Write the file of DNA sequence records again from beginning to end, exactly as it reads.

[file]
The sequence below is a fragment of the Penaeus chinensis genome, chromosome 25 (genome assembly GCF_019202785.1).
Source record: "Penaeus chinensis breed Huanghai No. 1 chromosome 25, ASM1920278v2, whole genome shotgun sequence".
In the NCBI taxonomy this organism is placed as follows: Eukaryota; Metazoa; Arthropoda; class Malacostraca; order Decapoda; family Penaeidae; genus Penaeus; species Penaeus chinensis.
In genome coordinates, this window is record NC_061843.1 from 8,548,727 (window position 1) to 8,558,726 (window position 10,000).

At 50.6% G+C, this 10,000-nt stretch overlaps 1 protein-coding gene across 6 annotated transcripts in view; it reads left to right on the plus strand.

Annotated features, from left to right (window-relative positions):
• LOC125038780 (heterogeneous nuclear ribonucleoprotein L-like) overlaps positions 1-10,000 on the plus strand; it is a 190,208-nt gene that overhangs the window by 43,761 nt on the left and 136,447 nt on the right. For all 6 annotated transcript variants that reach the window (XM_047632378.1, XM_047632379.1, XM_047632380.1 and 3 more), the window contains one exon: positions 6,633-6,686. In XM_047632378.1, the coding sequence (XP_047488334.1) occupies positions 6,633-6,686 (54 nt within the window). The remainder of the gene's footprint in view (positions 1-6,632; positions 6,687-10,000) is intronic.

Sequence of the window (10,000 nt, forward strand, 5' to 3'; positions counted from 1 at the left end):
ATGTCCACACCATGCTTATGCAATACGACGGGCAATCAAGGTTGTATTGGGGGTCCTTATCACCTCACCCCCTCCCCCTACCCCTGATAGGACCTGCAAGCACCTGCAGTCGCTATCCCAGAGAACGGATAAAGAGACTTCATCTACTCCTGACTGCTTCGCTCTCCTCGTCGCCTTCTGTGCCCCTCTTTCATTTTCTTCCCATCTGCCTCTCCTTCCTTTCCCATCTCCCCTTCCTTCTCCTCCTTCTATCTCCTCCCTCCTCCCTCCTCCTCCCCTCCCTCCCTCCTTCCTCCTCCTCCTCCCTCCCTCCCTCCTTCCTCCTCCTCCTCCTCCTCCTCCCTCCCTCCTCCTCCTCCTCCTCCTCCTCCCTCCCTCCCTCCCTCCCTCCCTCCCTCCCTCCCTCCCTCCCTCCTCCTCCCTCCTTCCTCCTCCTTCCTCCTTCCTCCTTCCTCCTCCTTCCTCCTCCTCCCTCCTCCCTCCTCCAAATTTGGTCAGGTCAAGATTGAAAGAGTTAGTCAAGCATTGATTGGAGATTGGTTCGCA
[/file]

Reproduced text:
The sequence below is a fragment of the Penaeus chinensis genome, chromosome 25 (genome assembly GCF_019202785.1).
Source record: "Penaeus chinensis breed Huanghai No. 1 chromosome 25, ASM1920278v2, whole genome shotgun sequence".
In the NCBI taxonomy this organism is placed as follows: Eukaryota; Metazoa; Arthropoda; class Malacostraca; order Decapoda; family Penaeidae; genus Penaeus; species Penaeus chinensis.
In genome coordinates, this window is record NC_061843.1 from 8,548,727 (window position 1) to 8,558,726 (window position 10,000).

At 50.6% G+C, this 10,000-nt stretch overlaps 1 protein-coding gene across 6 annotated transcripts in view; it reads left to right on the plus strand.

Annotated features, from left to right (window-relative positions):
• LOC125038780 (heterogeneous nuclear ribonucleoprotein L-like) overlaps positions 1-10,000 on the plus strand; it is a 190,208-nt gene that overhangs the window by 43,761 nt on the left and 136,447 nt on the right. For all 6 annotated transcript variants that reach the window (XM_047632378.1, XM_047632379.1, XM_047632380.1 and 3 more), the window contains one exon: positions 6,633-6,686. In XM_047632378.1, the coding sequence (XP_047488334.1) occupies positions 6,633-6,686 (54 nt within the window). The remainder of the gene's footprint in view (positions 1-6,632; positions 6,687-10,000) is intronic.

Sequence of the window (10,000 nt, forward strand, 5' to 3'; positions counted from 1 at the left end):
ATGTCCACACCATGCTTATGCAATACGACGGGCAATCAAGGTTGTATTGGGGGTCCTTATCACCTCACCCCCTCCCCCTACCCCTGATAGGACCTGCAAGCACCTGCAGTCGCTATCCCAGAGAACGGATAAAGAGACTTCATCTACTCCTGACTGCTTCGCTCTCCTCGTCGCCTTCTGTGCCCCTCTTTCATTTTCTTCCCATCTGCCTCTCCTTCCTTTCCCATCTCCCCTTCCTTCTCCTCCTTCTATCTCCTCCCTCCTCCCTCCTCCTCCCCTCCCTCCCTCCTTCCTCCTCCTCCTCCCTCCCTCCCTCCTTCCTCCTCCTCCTCCTCCTCCTCCCTCCCTCCTCCTCCTCCTCCTCCTCCTCCCTCCCTCCCTCCCTCCCTCCCTCCCTCCCTCCCTCCCTCCCTCCTCCTCCCTCCTTCCTCCTCCTTCCTCCTTCCTCCTTCCTCCTCCTTCCTCCTCCTCCCTCCTCCCTCCTCCAAATTTGGTCAGGTCAAGATTGAAAGAGTTAGTCAAGCATTGATTGGAGATTGGTTCGCA